News (USA)

Trump judge says wedding photographer can legally discriminate against LGBTQ couples

Christy Nelson, LGBTQ, wedding photographer, Louisville Kentucky, fairness ordinance, LGBTQ non-discrimination, case, lawsuit, Alliance Defending Freedom
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Federal district court Judge Benjamin Beaton has ruled in favor of a Louisville, Kentucky wedding photographer who said her religious beliefs should allow her to refuse service to same-sex couples, even though her refusal would violate the city’s non-discrimination ordinance. The Trump administration had supported the photographer in the case, and the judge was appointed by Donald Trump.

The city has said it will likely appeal the judge’s ruling.

The case in question involves Chelsey Nelson, a photographer who said that shooting a same-sex marriage would violate her sincerely held religious beliefs and her First Amendment rights.

Nelson preemptively sued the city over its non-discrimination “fairness ordinance” in 2019. The ordinance requires all businesses to treat customers equally, regardless of sexual orientation or gender identity. Before filing her lawsuit, no same-sex couple had even asked her to work at their wedding.

Nelson herself said that her belief that “God created marriage to be an exclusive covenant between one man and one woman [affects] every aspect of her life… her business, her art, and her creativity.” She added that she’d “decline any request” to work for “a same-sex wedding, polygamous wedding, or an open marriage wedding because creating artwork promoting these events would violate Chelsey’s religious and artistic beliefs.”

Beaton granted Nelson’s request to issue an injunction against the ordinance. His injunction order said that the city couldn’t use its ordinance to compel her to photograph same-sex weddings or “otherwise express messages inconsistent with Nelson’s beliefs,” U.S. News reports.

The judge was appointed by Trump. He is a member of the Federalist Society, a conservative legal group that has helped pack U.S. courts with anti-LGBTQ judges who will serve for decades to come.

“We’re pleased the court agreed that the city violated Chelsey’s First Amendment rights,” said Bryan Neihart, an attorney with Alliance Defending Freedom (ADF), the SPLC-designated hate group that served as Nelson’s legal counsel and the legal counsel in numerous cases seeking to erode LGBTQ civil rights.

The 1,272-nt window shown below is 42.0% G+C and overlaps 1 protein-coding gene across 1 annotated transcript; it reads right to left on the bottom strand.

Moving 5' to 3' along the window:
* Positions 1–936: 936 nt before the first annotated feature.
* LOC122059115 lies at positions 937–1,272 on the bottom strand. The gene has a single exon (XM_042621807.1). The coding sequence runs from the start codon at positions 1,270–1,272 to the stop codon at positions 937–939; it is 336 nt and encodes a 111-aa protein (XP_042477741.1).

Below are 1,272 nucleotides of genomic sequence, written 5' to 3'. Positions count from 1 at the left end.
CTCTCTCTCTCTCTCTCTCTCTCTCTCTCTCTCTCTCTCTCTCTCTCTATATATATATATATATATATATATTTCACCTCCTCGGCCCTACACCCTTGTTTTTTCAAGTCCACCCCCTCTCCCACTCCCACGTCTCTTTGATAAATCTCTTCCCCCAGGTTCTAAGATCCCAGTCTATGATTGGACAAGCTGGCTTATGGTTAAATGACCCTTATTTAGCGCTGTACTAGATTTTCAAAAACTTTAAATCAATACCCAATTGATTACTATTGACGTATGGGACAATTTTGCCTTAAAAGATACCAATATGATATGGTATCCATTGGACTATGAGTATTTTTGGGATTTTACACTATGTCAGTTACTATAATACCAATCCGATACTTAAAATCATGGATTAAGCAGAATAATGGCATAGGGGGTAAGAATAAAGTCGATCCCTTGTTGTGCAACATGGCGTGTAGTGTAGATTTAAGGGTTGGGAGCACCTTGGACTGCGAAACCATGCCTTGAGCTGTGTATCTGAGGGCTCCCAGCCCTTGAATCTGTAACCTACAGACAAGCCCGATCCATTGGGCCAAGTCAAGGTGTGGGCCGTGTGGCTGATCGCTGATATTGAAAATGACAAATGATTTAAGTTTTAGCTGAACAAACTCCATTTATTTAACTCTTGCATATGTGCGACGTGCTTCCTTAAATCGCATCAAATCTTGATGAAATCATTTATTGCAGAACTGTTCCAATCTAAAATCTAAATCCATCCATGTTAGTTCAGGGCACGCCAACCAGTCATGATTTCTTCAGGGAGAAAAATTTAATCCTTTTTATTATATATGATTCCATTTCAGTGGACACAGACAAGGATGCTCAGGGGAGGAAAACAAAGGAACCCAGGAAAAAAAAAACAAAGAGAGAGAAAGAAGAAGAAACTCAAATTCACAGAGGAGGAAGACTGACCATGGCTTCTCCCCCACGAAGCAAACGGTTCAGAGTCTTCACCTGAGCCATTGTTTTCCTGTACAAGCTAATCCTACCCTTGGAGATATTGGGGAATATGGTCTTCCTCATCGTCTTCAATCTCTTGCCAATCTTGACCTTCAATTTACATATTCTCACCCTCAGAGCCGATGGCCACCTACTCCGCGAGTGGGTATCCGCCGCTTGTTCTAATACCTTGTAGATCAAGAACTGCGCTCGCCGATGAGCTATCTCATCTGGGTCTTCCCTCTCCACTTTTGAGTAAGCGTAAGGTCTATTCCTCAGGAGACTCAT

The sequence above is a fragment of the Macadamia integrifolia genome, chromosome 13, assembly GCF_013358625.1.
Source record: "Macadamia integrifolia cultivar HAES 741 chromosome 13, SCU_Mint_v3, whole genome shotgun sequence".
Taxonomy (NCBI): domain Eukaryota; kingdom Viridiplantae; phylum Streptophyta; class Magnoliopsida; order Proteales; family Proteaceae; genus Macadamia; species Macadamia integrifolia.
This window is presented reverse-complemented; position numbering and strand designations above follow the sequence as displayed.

“The court’s decision sends a clear and necessary message to every Kentuckian — and American — that each of us is free to speak and work according to our deeply held beliefs,” Neihart said.

Louisville Mayor Greg Fischer (D) disagreed with Beaton’s ruling and said that city attorneys would likely appeal.

“We are a city of compassion and we appreciate the many ways our LGBTQ+ family contributes to our diverse community,” Fischer said. “Louisville Metro Government will continue to enforce to the fullest extent possible its ordinance prohibiting anti-discriminatory practices and will fight against discrimination in any form.”

In 2020, Trump’s Department of Justice (DOJ) filed a  “statement of interest” supporting Nelson’s stance. The DOJ’s filing was unsurprising seeing that, in July 2018, the DOJ announced the formation of the Religious Liberty Task Force to allow religious discrimination in national civil rights cases. The Task Force was the brainchild of anti-LGBTQ hate groups.

In June 2018, the DOJ also filed an amicus brief with the Supreme Court siding with the anti-gay baker in the case of Masterpiece Cakeshop, Ltd. v. Colorado Civil Rights Commission. In its brief, the DOJ said wedding services are basically forms of “art” and that the government has no compelling interest to stop societal homophobia.

The problem with defining publicly offered business services as “artistic acts of self-expression” and “free speech” is that numerous other businesses and employees could say that their own professions — such as medicine, training, or child care — are all “arts” that shouldn’t be extended to individuals whose lives contradict their own religious beliefs.

Seeing as six of the current nine members of the U.S. Supreme Court are current or former members of the Federalist Society, they have the majority power to uphold the Society’s belief in religious-based discrimination. The Justice may do so if a case like this ever reaches the nation’s highest court.

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